Patagonia has long served consumers with thoughtful and intuitive clothing options that can, in simple alliterative terms, be described as functional fashion. Design and quality so good and so specific you can pick them out in a crowd. They’ve done this for decades with their apparel and it seems, as their footwear options gain momentum and similar recognition, their boot line is following in kind, including the new Bly Mid Gore-Tex hiking boot.
What’s in a name?
First things first, about the name: Bly. This is Patagonia’s nod to journalist and famed female explorer Elizabeth Jane Cochrane whose pen name was ‘Nellie Bly.’ While most of Bly’s life was notable, two adventures standout: her 1887 assignment where she committed herself to a women’s insane asylum undercover and an 1889 circumnavigation of the world that lasted 72 days, six hours and eleven minutes. Bly was recognized for her writings on issues affecting women’s rights and injustices. She was also known for controversial stories that always sold papers.
In my opinion, I think Bly was admirable: a normal gal who did extraordinary things. After spending some time walking in Patagonia’s Bly boots, I applaud the creative team for an apt name.
What about the boot?
Patagonia designed the Bly Mid GORE-TEX boot with the environment in mind. For those of us that make purchase decisions based on our desire to protect the environment and minimize impact, Patagonia did a fairly good job to make me consider this boot. I like that they opted to use materials for construction made from recycled goods including: using Vibram’s Ecostep outsole, 30% of the rubber is recycled; adding a POLI-CORK foot-bed, which combines cork and carbon and is made from mostly recycled materials; complimenting with 100% recycled laces; and utilizing a breathable polyester mesh lining at the cuff and on the tongue, also made from stuff that existed in a prior form.
I give kudos for the use of full grain leather on the exterior of the boot, and I liked the rubber rand, or exterior molding, that kept my foot dry and protected the leather from sustaining too many rub marks. Based on appearance and construction alone, the Bly is a solid waterproof hiking boot.
What about performance?
While I hate to admit I don’t have a lot of patience but this offers you some background information as to why I liked the Bly. Here it is again: I’m impulsive and I don’t like to wait. I also don’t like to break boots in. I once took a brand new pair of backcountry ski boots on a month-long expedition to Russia. At the end of the first day I wasn’t sure I’d be able to ski downhill or get the boots back on my feet. It was an excruciating 30 days and in the end I lost four toe nails and developed a high tolerance to any type of foot pain.
I had ignored the golden rule about boots: Ye shall break them in before ye shall use them on anything substantive. Fortunately for me, the Bly, like its namesake, shows a similar disregard for rules.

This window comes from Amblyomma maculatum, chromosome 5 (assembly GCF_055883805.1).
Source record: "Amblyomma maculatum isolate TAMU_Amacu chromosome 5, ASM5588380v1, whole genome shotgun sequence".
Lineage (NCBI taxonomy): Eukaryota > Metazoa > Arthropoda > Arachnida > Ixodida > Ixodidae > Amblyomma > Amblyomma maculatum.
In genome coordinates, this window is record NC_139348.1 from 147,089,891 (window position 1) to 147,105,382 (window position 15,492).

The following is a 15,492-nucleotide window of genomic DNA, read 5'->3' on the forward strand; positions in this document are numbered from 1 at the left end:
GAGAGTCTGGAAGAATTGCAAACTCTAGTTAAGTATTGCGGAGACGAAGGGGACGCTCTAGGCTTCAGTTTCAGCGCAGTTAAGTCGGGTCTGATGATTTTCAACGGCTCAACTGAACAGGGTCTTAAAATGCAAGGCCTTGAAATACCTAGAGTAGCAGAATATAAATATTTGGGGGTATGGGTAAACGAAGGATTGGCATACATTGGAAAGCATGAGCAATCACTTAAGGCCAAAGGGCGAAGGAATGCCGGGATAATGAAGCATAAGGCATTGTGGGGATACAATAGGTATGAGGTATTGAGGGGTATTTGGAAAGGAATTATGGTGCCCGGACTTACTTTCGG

These boots were comfortable right out of the box. I slipped them on and ran out the door for a three mile hike with my golden retriever. Despite the traditional look of a mid-weight hiker–height offering ankle protection, stable construction, and made of leather–these boots felt like my favorite minimalist running shoe. They were comfortable and cushy. Patagonia’s women’s specific midsole with Air Cushion Plus provided, um, cushioning and exceptional protection–shock absorption and distribution that protected my foot from each rocky heel-strike.
I took these boots on a particularly long snowshoe slog, breaking trail for most of the eight miles to reach the summit of a 9,300 foot peak. Knee deep at times, the mixed conditions produced various strains on my foot and the boots. Heavy snow packed on the back of the snowshoes but the boots handled the added weight: my feet felt strong and connected enough to shoulder the extra load. The boots dealt with steep, powder-covered slopes that delivered the added frustration of one-step back for every two-steps forward. They were put to the test during a horrifically long side-hill excursion to gain a better view. (Things always appear closer than they are.) My ankles (and, by extension, my knees) stayed supported and in a safe position as the snowshoes torque-d the heck out of each boot. And, perhaps most importantly, my feet remained warm and dry. In the end, I was blister and injury free and not squirming to get into my restriction-less flip-flops. One takeaway from this test: Confidence these boots would handle any multi-day backpack with a fairly heavy pack.
But how do they look?
I admit the point of being outdoors is to see and not be seen but these boots are good-looking. The asymmetrical and slightly pointed toe-box design coupled with stitching details in the leather offer a retro-look with style that is endearing. And styling that is perhaps much like what Nellie Bly might have worn during her own adventures.
Overall I liked these boots. They were great out of the box, handled well in a various conditions–over land and snow, and kept my feet dry and appropriately warm (or cool – they were great with sweaty feet too). They still look brand new despite being beat up on several occasions and I feel like they will last a long time. The price is what you might expect for a boot of this caliber, set at $190. They’re certainly worthy of that kind of investment.
The one draw-back for the Bly is width. They run a bit narrow and I had to size up to accommodate my, how do you say this nicely, large volume forefoot. I might even consider purchasing a larger size in the future. Though Patagonia identifies them as medium in width, I would make sure to try them before purchasing.
Find a fit that works, plunk down the cash, and buy these boots. Particularly if you are a normal gal who thinks adventure makes life extraordinary.